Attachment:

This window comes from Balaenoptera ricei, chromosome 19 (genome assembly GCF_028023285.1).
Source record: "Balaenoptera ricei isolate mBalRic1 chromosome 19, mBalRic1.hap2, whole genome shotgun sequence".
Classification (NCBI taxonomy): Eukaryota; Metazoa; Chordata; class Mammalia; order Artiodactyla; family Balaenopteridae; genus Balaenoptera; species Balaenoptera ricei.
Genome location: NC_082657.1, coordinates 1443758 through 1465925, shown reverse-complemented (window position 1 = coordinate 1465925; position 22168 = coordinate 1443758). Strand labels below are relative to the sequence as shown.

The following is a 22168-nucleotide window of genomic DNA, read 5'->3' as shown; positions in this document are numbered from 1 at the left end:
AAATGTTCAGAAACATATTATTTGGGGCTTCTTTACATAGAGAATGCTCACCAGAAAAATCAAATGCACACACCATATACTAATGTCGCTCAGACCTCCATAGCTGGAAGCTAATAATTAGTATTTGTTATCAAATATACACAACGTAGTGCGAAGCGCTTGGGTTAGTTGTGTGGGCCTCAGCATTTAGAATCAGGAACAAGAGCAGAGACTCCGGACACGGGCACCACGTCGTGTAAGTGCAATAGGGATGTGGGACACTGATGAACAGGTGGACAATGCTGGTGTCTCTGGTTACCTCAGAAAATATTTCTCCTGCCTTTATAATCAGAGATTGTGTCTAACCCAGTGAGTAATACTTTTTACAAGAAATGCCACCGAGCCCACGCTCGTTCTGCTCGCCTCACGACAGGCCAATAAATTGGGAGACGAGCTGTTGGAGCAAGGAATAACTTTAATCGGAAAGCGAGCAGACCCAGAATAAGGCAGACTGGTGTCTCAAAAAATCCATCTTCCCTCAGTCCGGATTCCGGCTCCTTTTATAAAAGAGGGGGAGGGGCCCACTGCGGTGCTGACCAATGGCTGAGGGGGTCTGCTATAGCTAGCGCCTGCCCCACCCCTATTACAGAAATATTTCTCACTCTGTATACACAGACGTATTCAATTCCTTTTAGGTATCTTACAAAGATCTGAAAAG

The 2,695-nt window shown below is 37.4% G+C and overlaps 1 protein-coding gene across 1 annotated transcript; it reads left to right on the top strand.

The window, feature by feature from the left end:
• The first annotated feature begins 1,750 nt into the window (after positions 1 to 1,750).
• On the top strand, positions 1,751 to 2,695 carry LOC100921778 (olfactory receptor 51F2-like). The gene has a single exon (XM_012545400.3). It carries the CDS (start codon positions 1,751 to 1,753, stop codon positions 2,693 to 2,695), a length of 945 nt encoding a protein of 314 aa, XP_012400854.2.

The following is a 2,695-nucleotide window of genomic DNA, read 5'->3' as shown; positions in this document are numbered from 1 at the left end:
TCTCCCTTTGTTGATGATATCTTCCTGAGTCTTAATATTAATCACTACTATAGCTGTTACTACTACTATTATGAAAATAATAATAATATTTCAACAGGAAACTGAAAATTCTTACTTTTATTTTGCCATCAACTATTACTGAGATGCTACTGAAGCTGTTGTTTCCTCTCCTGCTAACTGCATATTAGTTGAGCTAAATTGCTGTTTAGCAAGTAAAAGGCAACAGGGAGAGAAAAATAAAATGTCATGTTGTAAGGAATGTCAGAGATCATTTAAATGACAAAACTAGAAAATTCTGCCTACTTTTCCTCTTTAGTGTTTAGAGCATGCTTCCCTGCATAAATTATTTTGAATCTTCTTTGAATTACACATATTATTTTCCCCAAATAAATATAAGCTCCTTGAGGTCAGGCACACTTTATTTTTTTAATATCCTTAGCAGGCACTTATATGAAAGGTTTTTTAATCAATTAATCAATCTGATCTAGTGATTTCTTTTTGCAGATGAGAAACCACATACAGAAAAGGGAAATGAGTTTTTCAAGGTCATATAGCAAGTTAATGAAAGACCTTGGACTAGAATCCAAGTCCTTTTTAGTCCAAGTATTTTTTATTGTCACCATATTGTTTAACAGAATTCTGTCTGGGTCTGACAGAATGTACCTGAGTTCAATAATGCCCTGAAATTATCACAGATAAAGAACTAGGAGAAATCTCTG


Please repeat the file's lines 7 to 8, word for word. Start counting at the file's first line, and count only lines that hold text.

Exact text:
The 2,695-nt window shown below is 37.4% G+C and overlaps 1 protein-coding gene across 1 annotated transcript; it reads left to right on the top strand.

The window, feature by feature from the left end: